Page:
As lawmakers look for solutions to better protect students following the school shooting that left 17 people dead in Parkland, Fla., Republicans are taking up the issue of school disciplinary rules rather than stricter gun control policies.
Specifically, GOP lawmakers are targeting guidelines issued by the Department of Education (DOE) under President Obama to address the differences in the severity of disciplinary actions for students of color.
Known as the Dear Colleague Letter on the Nondiscriminatory Administration of School Discipline, the Obama-era directive sought to minimize the school-to-prison pipeline, in which disadvantaged students who misbehave at school are dealt with by the criminal justice system rather than other disciplinary measures.
Senator Marco Rubio wrote to Betsy DeVos and Attorney General Jeff Sessions linking the DOE guidance to the shooting at Marjory Stoneman Douglas High School and asking if the policy is what allowed the suspect, Nikolas Cruz, to slip through the system.
DeVos has rolled back other regulations she calls government overreach in the education system, including guidelines on bathroom access for transgender students.
"This issue comes down to individual kids," she said in a 60 Minutes interview, downplaying the institutional nature of the discrimination the Obama-era guidelines sought to correct.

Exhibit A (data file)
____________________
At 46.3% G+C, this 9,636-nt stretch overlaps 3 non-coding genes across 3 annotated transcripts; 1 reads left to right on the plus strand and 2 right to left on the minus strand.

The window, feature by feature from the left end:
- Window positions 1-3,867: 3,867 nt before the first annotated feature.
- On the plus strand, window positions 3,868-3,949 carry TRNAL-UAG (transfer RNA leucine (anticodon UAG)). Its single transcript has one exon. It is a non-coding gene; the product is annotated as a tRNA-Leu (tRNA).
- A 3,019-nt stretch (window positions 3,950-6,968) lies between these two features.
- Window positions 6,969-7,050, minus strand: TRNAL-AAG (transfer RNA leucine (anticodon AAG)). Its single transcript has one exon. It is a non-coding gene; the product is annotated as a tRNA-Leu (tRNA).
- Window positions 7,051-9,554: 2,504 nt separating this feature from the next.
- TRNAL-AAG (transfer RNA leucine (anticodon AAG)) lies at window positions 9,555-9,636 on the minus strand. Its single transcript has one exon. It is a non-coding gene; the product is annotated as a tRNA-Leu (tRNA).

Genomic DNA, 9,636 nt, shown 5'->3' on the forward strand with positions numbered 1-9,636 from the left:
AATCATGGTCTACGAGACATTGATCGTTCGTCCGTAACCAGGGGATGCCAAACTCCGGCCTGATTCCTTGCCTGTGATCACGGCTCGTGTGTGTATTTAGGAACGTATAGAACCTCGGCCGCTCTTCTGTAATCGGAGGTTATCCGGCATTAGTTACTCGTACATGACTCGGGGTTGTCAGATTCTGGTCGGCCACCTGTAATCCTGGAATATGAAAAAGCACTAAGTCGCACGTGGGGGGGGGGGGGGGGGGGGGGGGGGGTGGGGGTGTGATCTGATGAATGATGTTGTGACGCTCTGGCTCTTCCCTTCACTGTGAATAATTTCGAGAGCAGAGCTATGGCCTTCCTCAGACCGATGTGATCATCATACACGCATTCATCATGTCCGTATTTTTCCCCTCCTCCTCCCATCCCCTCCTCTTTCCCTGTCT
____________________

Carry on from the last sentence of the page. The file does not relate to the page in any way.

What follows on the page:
Conservative commentators from Laura Ingraham to Rush Limbaugh have seized on the Obama-era guidelines as a problem, and now it has made its way into the proposals of GOP lawmakers, including President Trump.
The president announced this week that DeVos will lead a commission to examine the "repeal of the Obama administration's 'Rethink School Discipline' policies" as part of a larger review of school safety policies.
According to the New York Times, black students have never been responsible for mass shootings that drove the national conversation about gun safety and minority schools have never been the targets of such attacks, leaving civil rights groups wondering why black students would be the focus when seeking to address an issue that plagues white, male students.
"The removal of this component, combined with the possibility of armed teachers in our schools, sets the stage for transforming our schools into prisons," the NAACP said.
The Broward county school system, where Marjory Stoneman Douglas is located, has had a program with the goal of limiting outsized disciplinary measures against minority students since 2013, a year before the Obama DOE's guidelines were issued.
The program, called PROMISE (Preventing Recidivism Through Opportunities, Mentoring, Interventions, Supports & Education), began after Republican-proposed legislation directed school districts away from zero-tolerance policies that led to expulsions and law enforcement referrals for "petty acts of misconduct and misdemeanors."
Cruz, who is white, was never a part of that program and was eventually expelled from school due to his actions, making it an unusual focus in the debate that has followed the shooting.
The superintendent of Broward County schools, Robert Runcie, said the attempt to connect PROMISE to school shootings is misguided.
“We have a program that actually is helping students and is successful, regardless of whether some may like the program or not,” Runcie said.